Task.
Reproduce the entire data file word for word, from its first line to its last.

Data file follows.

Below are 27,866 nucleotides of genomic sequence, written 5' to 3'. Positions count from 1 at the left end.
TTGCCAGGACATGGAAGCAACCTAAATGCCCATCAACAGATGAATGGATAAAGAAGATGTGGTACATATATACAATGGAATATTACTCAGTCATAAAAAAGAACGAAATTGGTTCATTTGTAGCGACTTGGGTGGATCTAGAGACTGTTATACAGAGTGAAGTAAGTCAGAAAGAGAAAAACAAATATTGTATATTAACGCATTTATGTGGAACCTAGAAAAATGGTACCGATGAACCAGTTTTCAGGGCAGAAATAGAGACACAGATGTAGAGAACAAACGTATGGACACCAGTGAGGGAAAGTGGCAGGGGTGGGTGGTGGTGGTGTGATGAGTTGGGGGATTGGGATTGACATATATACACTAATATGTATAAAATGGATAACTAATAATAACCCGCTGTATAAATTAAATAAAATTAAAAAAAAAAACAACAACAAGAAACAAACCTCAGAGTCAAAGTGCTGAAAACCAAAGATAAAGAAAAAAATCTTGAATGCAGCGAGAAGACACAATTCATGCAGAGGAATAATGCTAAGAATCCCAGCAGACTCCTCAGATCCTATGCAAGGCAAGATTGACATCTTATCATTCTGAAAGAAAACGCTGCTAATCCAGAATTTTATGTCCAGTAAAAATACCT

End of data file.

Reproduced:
Below are 27,866 nucleotides of genomic sequence, written 5' to 3'. Positions count from 1 at the left end.
TTGCCAGGACATGGAAGCAACCTAAATGCCCATCAACAGATGAATGGATAAAGAAGATGTGGTACATATATACAATGGAATATTACTCAGTCATAAAAAAGAACGAAATTGGTTCATTTGTAGCGACTTGGGTGGATCTAGAGACTGTTATACAGAGTGAAGTAAGTCAGAAAGAGAAAAACAAATATTGTATATTAACGCATTTATGTGGAACCTAGAAAAATGGTACCGATGAACCAGTTTTCAGGGCAGAAATAGAGACACAGATGTAGAGAACAAACGTATGGACACCAGTGAGGGAAAGTGGCAGGGGTGGGTGGTGGTGGTGTGATGAGTTGGGGGATTGGGATTGACATATATACACTAATATGTATAAAATGGATAACTAATAATAACCCGCTGTATAAATTAAATAAAATTAAAAAAAAAAACAACAACAAGAAACAAACCTCAGAGTCAAAGTGCTGAAAACCAAAGATAAAGAAAAAAATCTTGAATGCAGCGAGAAGACACAATTCATGCAGAGGAATAATGCTAAGAATCCCAGCAGACTCCTCAGATCCTATGCAAGGCAAGATTGACATCTTATCATTCTGAAAGAAAACGCTGCTAATCCAGAATTTTATGTCCAGTAAAAATACCT